Collection of Cottages

In fine structural  shape – better than any stone house unfortunate enough to be  rendered with cement – this Lime rendered cottage is one of my favourite.

limewashed cottage                                                         A perfectly loved cottage

Mehan's  cottage                                                              Unshaven cottage

Hairy CottageCottage full of children

Laconnell cottageyet many more without

Near Edrim                                                              Jaunty town cottage

Dorrian's of Ballyshannon                                                       With chestnut colts cottage

Creevy                                                                Tiny cottages

Drumkeelan

Paddy Kelly's                                                              Still-going-strong cottage

Wilson's cottage                                                        Forgotten mountain cottage

Rob Bernan's cottage                                                                 Island cottage

mick mc ginley's

                                                            Railway cottage

Donegal Rail Crossing Cottage                                                                 Daffodil cottage

rotten isle

7 thoughts on “Collection of Cottages

  1. Thank you for sharing the rebuild of your cottage as well as these wonderful cottage images. I have enjoyed watching the progress on the cottage and the process involved is not something I have ever seen before.

  2. Interested to see your blog. We have just bought a cottage in the west. It was a DIY project for the previous owner, and there are number of peculiarities. Walls were badly rendered outside in wide sweeps. Internally they are an unsatisfactory mix of bare stone (apparently varnished) and modern render. To address this we’re thinking of re rendering the outside ( will be cement on cement I think) and giving the interior a skim of lime render and then lime washing. What do you think?

    I’m also fascinated by your floor. We also have a ruin, and I’d like to use your technique on that, so thanks for the info.

    1. Hello Peter and congratulations on acquiring a stone cottage.
      We get a lot of queries about lime and cement being used in combination – either mixed directly together – or used on various parts of cottage walls. The straightforward answer is that Lime and cement are not compatible materials. This is because of their very different qualities. Lime breathes, while cement does not. So when you suggest, for example, to encase outside cottage walls with cement, and then to use Lime on the inside – this defeats the purpose of using Lime at all. When moisture gets trapped behind/inside cement render – (cement inevitably forms hairline cracks but also there will inevitably be some rising damp common to all old buildings without DP membrane in situ) – when moisture trapped inside walls is unable to evaporate outwards, it is forced to take a course through the interior of the wall, destroying mortar and making rooms damp.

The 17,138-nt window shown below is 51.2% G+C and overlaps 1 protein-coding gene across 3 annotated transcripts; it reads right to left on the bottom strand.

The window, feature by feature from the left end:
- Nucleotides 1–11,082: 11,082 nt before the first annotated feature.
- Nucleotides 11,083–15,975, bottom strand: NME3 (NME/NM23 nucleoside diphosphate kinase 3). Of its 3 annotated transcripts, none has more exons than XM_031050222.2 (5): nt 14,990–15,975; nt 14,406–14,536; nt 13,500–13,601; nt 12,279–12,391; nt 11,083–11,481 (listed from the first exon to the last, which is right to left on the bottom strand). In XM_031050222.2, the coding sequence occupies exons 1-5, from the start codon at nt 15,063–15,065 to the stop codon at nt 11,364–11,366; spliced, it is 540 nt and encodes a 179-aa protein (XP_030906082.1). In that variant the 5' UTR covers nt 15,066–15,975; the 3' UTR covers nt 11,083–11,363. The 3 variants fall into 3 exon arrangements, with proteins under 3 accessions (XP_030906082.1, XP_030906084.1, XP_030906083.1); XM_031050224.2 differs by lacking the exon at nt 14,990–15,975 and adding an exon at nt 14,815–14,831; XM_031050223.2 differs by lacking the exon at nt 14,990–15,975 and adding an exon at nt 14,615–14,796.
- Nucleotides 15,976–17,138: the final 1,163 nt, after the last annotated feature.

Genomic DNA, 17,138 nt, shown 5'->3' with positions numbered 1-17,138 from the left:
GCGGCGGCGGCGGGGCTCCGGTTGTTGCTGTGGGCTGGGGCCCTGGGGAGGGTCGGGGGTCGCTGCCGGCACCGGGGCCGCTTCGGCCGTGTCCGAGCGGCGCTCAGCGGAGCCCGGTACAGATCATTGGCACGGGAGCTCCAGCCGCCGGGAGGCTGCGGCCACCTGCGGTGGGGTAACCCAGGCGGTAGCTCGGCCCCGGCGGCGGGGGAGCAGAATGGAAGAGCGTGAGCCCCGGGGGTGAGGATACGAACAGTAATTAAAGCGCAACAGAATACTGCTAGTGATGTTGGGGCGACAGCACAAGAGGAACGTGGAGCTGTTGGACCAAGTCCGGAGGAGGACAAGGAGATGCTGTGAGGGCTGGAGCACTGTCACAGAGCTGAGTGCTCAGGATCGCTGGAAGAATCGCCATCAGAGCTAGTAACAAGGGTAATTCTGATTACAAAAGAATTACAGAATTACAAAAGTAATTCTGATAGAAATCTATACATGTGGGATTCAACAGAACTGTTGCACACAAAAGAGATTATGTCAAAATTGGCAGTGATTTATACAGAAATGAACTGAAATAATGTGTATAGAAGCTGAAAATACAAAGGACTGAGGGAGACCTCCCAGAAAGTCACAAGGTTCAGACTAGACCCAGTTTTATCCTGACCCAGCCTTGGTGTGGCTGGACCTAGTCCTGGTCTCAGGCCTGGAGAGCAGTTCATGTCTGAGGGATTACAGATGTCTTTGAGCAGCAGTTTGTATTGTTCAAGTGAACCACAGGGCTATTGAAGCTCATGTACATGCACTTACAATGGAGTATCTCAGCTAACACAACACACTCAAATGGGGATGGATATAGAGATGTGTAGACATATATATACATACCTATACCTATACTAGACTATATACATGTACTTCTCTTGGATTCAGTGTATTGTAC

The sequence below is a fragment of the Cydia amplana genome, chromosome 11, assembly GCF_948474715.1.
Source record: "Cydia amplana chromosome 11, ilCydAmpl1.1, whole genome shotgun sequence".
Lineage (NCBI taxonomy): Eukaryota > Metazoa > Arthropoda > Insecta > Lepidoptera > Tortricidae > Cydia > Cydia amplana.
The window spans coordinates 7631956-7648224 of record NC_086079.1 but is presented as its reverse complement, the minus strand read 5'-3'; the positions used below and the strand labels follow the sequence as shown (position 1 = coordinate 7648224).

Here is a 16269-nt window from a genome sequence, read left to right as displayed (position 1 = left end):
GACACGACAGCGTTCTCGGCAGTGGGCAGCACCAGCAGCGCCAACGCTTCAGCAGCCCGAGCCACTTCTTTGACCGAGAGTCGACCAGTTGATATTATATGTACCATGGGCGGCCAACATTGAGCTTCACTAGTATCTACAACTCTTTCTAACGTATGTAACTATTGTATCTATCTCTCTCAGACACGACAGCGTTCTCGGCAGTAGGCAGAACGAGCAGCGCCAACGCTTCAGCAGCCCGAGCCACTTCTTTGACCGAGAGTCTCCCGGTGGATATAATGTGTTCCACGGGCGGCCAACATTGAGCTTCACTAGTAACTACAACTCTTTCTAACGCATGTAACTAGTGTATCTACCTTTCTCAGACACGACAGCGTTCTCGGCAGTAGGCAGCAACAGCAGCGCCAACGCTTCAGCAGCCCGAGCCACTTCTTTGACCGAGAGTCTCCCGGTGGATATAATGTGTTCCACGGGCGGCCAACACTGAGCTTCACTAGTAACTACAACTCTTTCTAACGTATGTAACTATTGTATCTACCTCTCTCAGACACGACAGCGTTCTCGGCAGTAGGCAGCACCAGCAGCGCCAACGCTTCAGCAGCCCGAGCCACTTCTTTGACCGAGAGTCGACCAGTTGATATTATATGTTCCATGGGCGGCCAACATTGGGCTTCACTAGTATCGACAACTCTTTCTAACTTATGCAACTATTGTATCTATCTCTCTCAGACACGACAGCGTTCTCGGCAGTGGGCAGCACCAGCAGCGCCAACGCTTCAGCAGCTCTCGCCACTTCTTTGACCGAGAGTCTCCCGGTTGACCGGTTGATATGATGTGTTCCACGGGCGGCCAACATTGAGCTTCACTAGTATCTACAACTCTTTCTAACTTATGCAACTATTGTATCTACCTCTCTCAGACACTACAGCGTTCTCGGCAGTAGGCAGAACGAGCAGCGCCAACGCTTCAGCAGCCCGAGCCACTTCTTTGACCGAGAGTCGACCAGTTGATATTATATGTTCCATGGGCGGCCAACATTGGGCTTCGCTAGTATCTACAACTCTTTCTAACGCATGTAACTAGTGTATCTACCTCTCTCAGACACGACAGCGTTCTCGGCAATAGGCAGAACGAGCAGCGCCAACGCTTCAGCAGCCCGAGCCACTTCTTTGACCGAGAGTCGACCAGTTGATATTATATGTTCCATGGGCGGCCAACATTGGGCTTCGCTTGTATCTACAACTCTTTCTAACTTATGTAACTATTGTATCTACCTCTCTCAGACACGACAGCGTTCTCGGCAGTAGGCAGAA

Unquestionably the best course is to remove as much cement as possible from the outside walls, and simply repoint and render with Lime.
      Then, each time you heat or air the house, evaporate can escape and the house will be as dry as it is possible to be.
      Obviously a good drainage system etc is essential too.
      There are a few products that look like varnish which are made to ‘seal’ stone, some breathable and some not.
      Good luck with the project!
      Louise

      1. Thanks for your helpful answer Louise. I can see that I might be forced to make some compromises with our cottage, which is already encased in render. That’s a big job to remove and the building is basically sound and dry, so mostly we’re doing cosmetic work. More interesting might be our ruin, which, from its period, probably has an earth floor (it’s full of rubble and weeds). If there are any enthusiasts who’d like to help us do this as a restoration project, please let me know! I’m planning to tackle that one next year. We’re near lough corrib.

        1. Glad to hear you’ve got a dry house when so many that are restored with cememnt are clammy .Indeed for aesthics alone Lime is wonderful choice.No more beautiful spot than Lough Corrib too!

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